2019 Gibbons Lecture 4: Panel discussion - The future of quantum computing
University of Auckland,
Owen G Glenn Building,
Room OGGB 3/260-092,
12 Grafton Road,
2019 Gibbons Memorial Lecture Series in association with ITP
What is quantum computing, what is the promise and what are the challenges?
Quantum computers are extremely complex machines that challenge almost everything we know about computing. Given their complexity, they are difficult to understand which, in turn, makes it difficult for us to understand their limits.
It is said they can crack all modern security algorithms and do immediate pattern recognition. If this is the case, what are the implications for not only computing but also wider society?
Quantum computing provides us with the opportunity to build new algorithms, and to rethink a lot of what has gone before.
Come along and hear the experts delve into this fascinating topic.
Join us for refreshments before each lecture from 6pm at 260.088, Level 0 Foyer, Owen G Glenn Building
Lecture 4: Panel discussion - The future of quantum computing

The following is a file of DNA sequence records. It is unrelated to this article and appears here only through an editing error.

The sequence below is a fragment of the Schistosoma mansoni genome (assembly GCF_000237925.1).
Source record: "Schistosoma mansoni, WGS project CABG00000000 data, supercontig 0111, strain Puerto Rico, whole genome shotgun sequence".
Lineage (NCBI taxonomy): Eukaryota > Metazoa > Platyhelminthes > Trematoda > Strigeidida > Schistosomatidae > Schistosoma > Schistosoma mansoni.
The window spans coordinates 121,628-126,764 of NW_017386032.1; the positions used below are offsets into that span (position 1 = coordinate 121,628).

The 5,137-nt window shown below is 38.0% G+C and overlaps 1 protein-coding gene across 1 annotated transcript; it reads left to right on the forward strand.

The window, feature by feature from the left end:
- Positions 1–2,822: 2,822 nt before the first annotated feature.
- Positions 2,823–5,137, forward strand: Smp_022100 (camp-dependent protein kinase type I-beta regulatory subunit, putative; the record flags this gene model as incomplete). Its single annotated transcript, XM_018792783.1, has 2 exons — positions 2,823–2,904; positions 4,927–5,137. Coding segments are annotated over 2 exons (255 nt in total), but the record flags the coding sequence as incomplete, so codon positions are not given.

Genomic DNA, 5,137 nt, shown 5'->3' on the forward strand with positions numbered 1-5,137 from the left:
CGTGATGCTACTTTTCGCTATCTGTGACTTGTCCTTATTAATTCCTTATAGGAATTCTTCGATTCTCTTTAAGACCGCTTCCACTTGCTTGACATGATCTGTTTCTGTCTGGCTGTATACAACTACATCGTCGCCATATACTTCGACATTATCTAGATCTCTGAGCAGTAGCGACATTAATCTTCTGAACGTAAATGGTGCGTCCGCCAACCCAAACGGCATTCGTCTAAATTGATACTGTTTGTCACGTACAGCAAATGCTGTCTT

Our Panel Speakers:
Professor Howard J Carmichael holds the Dan Walls Chair in Theoretical Physics at the University of Auckland.
He earned his PhD in 1977 from the University of Waikato, then moved to the United States, returning to New Zealand in 2002.
Professor Carmichael has contributed widely to quantum optics theory and the theory of open quantum systems, a direction set in early work on photon anti-bunching in resonance florescence and carried through numerous contributions to the field of cavity QED. He is perhaps best known for his Quantum Trajectory Theory.
Professor Carmichael is a Fellow of the Optical Society (OSA), American Physical Society, and the Royal Society Te Apārangi, and a recipient of the OSA's Max Born Award and the Dan Walls Medal of the New Zealand Institute of Physics.
Professor Cristian S Calude is a member of Academia Europaea (2008), Chair Professor of Computer Science (1992) and Director of the Centre for Discrete Mathematics and Theoretical Computer Science at the University of Auckland.
He is also research consultant for the Quantum Computing Research Initiatives, Lockheed Martin, USA (2013).
Professor Calude received his PhD at the Bucharest University, Romania, in 1976. He has published 40 books and more than 250 articles, and has over 25 visiting professorships.
He has given more than 50 invited talks to international conferences and 160 seminars in Europe, the Americas, Australasia and Africa, and has been cited in more than 5500 papers and 120 books by 550 authors.
Attendance is free, however please register below for catering and to secure your place.
Please note that this session may be video or audio recorded for viewing by other members at a later date. As it is possible that audience members may be incidentally recorded, please let us know if you specifically want to be excluded and we will ensure you are not shown.